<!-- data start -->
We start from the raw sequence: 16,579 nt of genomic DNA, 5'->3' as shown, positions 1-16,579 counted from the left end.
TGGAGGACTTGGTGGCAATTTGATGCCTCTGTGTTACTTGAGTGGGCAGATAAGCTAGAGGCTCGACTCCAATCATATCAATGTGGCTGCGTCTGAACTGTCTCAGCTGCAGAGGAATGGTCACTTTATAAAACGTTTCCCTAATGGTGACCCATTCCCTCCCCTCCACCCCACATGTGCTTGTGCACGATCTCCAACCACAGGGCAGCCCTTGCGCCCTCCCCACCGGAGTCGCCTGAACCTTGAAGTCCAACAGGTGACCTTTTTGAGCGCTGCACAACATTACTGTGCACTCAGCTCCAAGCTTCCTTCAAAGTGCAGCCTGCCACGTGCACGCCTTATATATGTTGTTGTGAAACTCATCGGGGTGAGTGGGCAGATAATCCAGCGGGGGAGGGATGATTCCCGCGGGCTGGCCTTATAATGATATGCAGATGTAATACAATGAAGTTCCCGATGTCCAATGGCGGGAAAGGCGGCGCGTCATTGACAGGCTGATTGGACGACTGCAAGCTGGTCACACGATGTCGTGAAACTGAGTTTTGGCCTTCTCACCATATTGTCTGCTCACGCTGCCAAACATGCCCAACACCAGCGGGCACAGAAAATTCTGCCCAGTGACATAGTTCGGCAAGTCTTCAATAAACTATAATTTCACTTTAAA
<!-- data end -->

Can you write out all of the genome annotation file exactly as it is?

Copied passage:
We start from the raw sequence: 16,579 nt of genomic DNA, 5'->3' as shown, positions 1-16,579 counted from the left end.
TGGAGGACTTGGTGGCAATTTGATGCCTCTGTGTTACTTGAGTGGGCAGATAAGCTAGAGGCTCGACTCCAATCATATCAATGTGGCTGCGTCTGAACTGTCTCAGCTGCAGAGGAATGGTCACTTTATAAAACGTTTCCCTAATGGTGACCCATTCCCTCCCCTCCACCCCACATGTGCTTGTGCACGATCTCCAACCACAGGGCAGCCCTTGCGCCCTCCCCACCGGAGTCGCCTGAACCTTGAAGTCCAACAGGTGACCTTTTTGAGCGCTGCACAACATTACTGTGCACTCAGCTCCAAGCTTCCTTCAAAGTGCAGCCTGCCACGTGCACGCCTTATATATGTTGTTGTGAAACTCATCGGGGTGAGTGGGCAGATAATCCAGCGGGGGAGGGATGATTCCCGCGGGCTGGCCTTATAATGATATGCAGATGTAATACAATGAAGTTCCCGATGTCCAATGGCGGGAAAGGCGGCGCGTCATTGACAGGCTGATTGGACGACTGCAAGCTGGTCACACGATGTCGTGAAACTGAGTTTTGGCCTTCTCACCATATTGTCTGCTCACGCTGCCAAACATGCCCAACACCAGCGGGCACAGAAAATTCTGCCCAGTGACATAGTTCGGCAAGTCTTCAATAAACTATAATTTCACTTTAAA